Director: Jean Renoir
By Marilyn Ferdinand
July 14 was Bastille Day, France’s Fourth of July. The hubby and I keep this holiday because we get to run around wearing berets, drink French wine, and play chop the head off the doll with his homemade guillotine. This year, we took in La Marseillaise, which the University of Chicago’s DOC Films student film society thoughtfully programmed. If you look at films that deal with the French Revolution, you are likely to find biopics such as Marie Antoinette (1938) or elitist escapism such as The Scarlet Pimpernel (1934). Nothing wrong with either of these approaches, of course. But only La Marseillaise gives anything close to a comprehensive accounting of this extraordinary period in French history, as well as one that does not swoon over the aristocracy and relegate the real movers of this event—the revolutionaries—to the roles of extras.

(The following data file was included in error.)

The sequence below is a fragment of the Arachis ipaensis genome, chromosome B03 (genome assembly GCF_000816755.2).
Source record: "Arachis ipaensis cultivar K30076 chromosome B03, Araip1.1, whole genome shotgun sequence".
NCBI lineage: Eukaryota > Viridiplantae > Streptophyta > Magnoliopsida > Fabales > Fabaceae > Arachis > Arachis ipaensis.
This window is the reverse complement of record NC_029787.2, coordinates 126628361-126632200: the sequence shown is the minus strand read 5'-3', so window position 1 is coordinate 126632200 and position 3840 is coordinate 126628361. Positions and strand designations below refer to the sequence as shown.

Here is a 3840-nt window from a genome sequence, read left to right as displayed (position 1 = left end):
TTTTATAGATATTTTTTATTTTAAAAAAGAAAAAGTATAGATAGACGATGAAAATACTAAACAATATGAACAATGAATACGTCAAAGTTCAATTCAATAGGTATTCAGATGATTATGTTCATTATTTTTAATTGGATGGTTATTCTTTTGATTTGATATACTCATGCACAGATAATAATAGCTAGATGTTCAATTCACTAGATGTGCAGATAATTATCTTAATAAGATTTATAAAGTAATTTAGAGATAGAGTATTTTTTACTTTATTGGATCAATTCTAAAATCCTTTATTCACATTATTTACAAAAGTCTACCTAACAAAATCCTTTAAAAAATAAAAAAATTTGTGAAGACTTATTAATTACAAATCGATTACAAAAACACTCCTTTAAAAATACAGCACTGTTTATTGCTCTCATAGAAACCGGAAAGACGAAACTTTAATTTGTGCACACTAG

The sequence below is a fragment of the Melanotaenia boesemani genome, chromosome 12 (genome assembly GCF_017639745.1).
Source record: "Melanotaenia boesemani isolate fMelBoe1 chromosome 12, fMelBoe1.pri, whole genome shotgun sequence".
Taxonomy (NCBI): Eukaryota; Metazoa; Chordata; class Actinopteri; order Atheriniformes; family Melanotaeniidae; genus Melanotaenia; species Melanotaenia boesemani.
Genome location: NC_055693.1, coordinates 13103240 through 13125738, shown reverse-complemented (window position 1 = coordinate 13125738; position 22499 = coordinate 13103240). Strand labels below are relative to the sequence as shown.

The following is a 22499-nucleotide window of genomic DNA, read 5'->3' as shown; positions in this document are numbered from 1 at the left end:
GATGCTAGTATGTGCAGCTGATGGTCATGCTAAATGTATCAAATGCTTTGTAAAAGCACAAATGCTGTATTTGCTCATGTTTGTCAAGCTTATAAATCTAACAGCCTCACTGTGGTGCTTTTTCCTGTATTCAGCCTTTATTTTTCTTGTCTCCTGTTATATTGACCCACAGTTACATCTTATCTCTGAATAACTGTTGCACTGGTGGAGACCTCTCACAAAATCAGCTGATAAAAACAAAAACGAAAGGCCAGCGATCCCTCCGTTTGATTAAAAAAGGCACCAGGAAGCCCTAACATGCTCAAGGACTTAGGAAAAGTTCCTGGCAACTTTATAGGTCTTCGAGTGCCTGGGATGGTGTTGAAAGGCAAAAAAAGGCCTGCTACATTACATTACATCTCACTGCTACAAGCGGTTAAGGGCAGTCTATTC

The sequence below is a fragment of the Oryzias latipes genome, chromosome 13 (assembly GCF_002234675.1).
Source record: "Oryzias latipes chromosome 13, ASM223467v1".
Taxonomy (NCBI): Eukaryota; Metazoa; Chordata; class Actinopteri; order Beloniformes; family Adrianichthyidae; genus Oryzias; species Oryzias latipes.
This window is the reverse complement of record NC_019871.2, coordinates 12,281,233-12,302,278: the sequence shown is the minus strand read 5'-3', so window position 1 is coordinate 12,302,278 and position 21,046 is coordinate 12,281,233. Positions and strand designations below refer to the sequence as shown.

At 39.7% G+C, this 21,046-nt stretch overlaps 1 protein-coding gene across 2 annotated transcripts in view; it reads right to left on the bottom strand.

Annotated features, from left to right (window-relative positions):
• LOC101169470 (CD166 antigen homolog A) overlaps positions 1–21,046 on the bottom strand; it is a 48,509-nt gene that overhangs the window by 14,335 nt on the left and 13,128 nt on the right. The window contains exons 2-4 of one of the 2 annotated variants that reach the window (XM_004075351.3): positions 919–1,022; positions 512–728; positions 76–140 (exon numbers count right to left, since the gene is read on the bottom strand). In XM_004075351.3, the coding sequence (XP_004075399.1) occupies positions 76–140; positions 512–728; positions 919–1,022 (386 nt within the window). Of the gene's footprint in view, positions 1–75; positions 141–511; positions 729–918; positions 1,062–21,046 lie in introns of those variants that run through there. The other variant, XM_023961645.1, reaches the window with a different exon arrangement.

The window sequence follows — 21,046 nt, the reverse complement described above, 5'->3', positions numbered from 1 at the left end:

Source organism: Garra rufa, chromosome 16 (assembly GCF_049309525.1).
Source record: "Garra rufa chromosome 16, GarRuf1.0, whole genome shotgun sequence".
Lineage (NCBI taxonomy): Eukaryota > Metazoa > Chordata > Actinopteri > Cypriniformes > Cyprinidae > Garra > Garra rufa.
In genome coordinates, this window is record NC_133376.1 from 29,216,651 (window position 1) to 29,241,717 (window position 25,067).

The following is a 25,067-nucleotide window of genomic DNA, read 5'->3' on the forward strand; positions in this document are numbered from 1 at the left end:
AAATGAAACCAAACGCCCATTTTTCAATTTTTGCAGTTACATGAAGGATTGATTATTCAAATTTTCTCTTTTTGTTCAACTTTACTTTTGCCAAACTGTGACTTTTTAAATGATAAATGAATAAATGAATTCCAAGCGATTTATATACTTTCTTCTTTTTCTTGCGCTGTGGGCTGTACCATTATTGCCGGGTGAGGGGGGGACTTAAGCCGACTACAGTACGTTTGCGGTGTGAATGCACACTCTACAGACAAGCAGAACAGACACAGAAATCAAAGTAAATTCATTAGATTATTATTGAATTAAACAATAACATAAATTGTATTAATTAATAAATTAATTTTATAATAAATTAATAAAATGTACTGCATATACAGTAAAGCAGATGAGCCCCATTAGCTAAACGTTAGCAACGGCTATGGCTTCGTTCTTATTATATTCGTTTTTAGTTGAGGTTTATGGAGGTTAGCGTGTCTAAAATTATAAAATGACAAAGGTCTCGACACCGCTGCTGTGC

Jean Renoir made La Marseillaise to counter Nazi/fascist/royalist sympathies in France in the years just prior to the outbreak of World War II. The film was allied with the Popular Front, a coalition of leftist political parties and trade unions in France, and received some of its funding from donations from the public. Given these alliances, it’s entirely understandable that the more polemical parts of the film would skew in favor of the People. But any film named La Marseillaise must first and foremost be seen as the work of a French patriot who chose to close the film with the line, “Vive la liberté.”
The cast is grouped into five categories in the opening credits: The Court, The Civil Authorities and The Military, The Aristocrats, The Marseilles Townspeople, and The People. The film itself is roughly organized into five chapters in this same order, and spans the years 1789, when a constitutional monarchy was established, through 1792, when the king and his followers tried to stage a counterrevolution that eventually resulted in the complete overthrow of the monarchy. The events are placed in context by showing the self-indulgent, food-loving Louix XVI (the director’s brother Pierre Renoir) receiving news of the fall of the Bastille while he lounges in bed eating a sumptuous “snack.” He asks whether this means the country is in revolt. No, says his emissary, La Rochefoucauld (William Aguet), it means revolution!